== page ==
'BEFOREwe part with these appeals we think it necessary to advert to one rather unusual circumstance which has caused some anxiety to us. We were told by the learned counsel appearing on behalf of the assessed and that was not disputed on behalf of the State that the assessed had entered into a large number of transactions of sale of cement with the Central Government through the Director General of Supplies and Disposals and when the assessed claimed to recover the amount of sales tax in respect of these transactions from the Central Government on the basis that freight was part of sale price, the Director General of Supplies and Disposals pointed out to the asessee that the Law Department of the Government of India had advised them that freight was not part of 'sale price' within the meaning of the definition of that term and hence no sales tax would be payable by the assessed on the amount of freight and the assessed was, thereforee, not justified in claiming to recover the amount of sales tax from the Central Government. The assessed, in view of this statement made on behalf of the Central Government, did not press its claim to recover the amount of sales tax on the freight component of the price from the Central Government. Now, it appears clearly from this judgment that the opinion given by the Law Department of the Government of India was not correct and the statement made on behalf of the Government of India that no sales tax will be payable by the assessed on the amount of freight was unjustified. There can be no doubt that this statement misled the assessed into not claiming the amount of sals tax on the freight component of the price from the Central Government. We think that, in the circumstances, fairness and justice demand that the Central Government should pay to the assessed the amount of sales tax on the freight component of the price in respect of transactions of sale of cement entered into by the asseasee with them under the provisions of the Control Order. It is true and we are aware that there i no legal liability on the Central Government to do so, but it must be remembered that we are living in a democratic society governed by the rule of law and every Government which claims to be inspired by ethical and moral values must do what is fair and just to the citizen, regardless of legal technicalities. We hope and trust that the Central Government will not seek to defeat the legitimate claim of the assessed for reimbursement of sales tax on the amount of freight by adopting a legalistic attitude but will do what fairness and justice demand. After all, the motto of every civilised State must be, 'Let right be done'.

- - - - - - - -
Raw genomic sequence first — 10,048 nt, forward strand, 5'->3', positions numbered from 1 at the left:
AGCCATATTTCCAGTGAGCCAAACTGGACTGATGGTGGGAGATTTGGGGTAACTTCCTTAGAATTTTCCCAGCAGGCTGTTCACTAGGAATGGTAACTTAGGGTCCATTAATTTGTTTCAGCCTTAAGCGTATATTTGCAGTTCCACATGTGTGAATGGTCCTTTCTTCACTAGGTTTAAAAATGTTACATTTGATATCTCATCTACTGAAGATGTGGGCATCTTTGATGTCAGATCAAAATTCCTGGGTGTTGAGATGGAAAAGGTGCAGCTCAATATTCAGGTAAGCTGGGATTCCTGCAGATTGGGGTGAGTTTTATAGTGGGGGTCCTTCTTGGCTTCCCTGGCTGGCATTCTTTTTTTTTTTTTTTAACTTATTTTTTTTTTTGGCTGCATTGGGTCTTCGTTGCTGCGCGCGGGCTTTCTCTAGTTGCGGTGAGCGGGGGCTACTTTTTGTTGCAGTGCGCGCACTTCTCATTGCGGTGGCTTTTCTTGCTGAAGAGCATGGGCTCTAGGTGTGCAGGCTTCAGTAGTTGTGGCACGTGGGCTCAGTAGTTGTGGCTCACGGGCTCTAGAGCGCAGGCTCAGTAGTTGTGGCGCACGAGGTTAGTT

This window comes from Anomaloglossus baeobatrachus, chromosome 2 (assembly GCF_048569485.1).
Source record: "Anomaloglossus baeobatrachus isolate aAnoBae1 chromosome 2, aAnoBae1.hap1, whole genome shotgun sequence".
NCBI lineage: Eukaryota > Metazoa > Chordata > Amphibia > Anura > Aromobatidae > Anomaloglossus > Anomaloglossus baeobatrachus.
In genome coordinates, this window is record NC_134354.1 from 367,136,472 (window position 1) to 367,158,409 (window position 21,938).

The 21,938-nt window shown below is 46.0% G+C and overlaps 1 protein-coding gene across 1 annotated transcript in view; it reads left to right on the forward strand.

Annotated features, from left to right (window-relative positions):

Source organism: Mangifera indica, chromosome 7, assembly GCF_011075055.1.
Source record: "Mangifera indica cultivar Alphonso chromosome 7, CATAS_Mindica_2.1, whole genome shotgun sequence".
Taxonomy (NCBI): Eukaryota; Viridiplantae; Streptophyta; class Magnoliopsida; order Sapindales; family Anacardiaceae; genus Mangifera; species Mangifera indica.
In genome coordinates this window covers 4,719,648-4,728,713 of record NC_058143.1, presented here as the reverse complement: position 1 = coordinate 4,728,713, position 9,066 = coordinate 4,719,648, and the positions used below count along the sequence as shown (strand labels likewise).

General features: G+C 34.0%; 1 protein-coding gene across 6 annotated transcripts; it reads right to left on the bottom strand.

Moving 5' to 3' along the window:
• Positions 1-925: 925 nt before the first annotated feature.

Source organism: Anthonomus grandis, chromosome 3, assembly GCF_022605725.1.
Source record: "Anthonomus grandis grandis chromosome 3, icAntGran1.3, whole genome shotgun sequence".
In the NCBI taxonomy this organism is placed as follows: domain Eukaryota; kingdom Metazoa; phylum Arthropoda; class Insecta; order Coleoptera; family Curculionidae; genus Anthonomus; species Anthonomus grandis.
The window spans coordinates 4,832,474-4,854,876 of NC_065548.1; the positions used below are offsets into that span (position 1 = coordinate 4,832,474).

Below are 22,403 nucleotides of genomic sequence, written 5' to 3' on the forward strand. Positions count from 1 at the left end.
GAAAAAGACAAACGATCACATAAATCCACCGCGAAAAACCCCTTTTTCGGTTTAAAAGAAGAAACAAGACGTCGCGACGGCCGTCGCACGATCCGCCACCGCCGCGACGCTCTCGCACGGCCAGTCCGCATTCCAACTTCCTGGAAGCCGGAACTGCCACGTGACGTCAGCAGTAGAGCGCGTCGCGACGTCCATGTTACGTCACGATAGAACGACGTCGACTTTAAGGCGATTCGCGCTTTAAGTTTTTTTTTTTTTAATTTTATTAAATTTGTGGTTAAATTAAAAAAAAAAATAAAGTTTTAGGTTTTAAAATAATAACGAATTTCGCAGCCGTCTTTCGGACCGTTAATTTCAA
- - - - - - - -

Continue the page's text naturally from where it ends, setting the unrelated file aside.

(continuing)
(3) It appears that the aforesaid observations were made on the assumption that there was no legal liability on the Central Government to reimburse the assesseds in the cases before it in respect of the amount of sales-tax on the freight component of the price. It was later pointed to the Supreme Court that, in fact, a provision in the Rate Contract provided that the sales-tax, if leviable, will be paid in addition to the price and the Supreme Court was accordingly requested to review the aforesaid observations so as to clarify that in view of the aforesaid clause and even otherwise, the Central Government was bound to pay the amount of sales-tax on the freight component of the price. The Supreme Court accordingly reviewed the aforesaid observations in the review petition : AIR1981SC1681 and while reiterating the observations made earlier, observed thus :-

'WHEREthere is such a clause, the Central Government is bound to pay the amount of sales tax on the freight competent of the price and we hope and trust that the Central Government will honour its legal obligations and not drive the appellant to file a suit for recovery of the amount of such sales tax. We hopefully expect that the Central Government will not try to shirk its legal obligations by resorting to any legal technicalities, for we maintain that in a democratic society governed by the rule of law, it is the duty of the State to do what is fair and just to the citizen and the State should not seek to defeat the legitimate claim of the citizen by adopting a legalistic attitude but should do what fairness and justice demand.'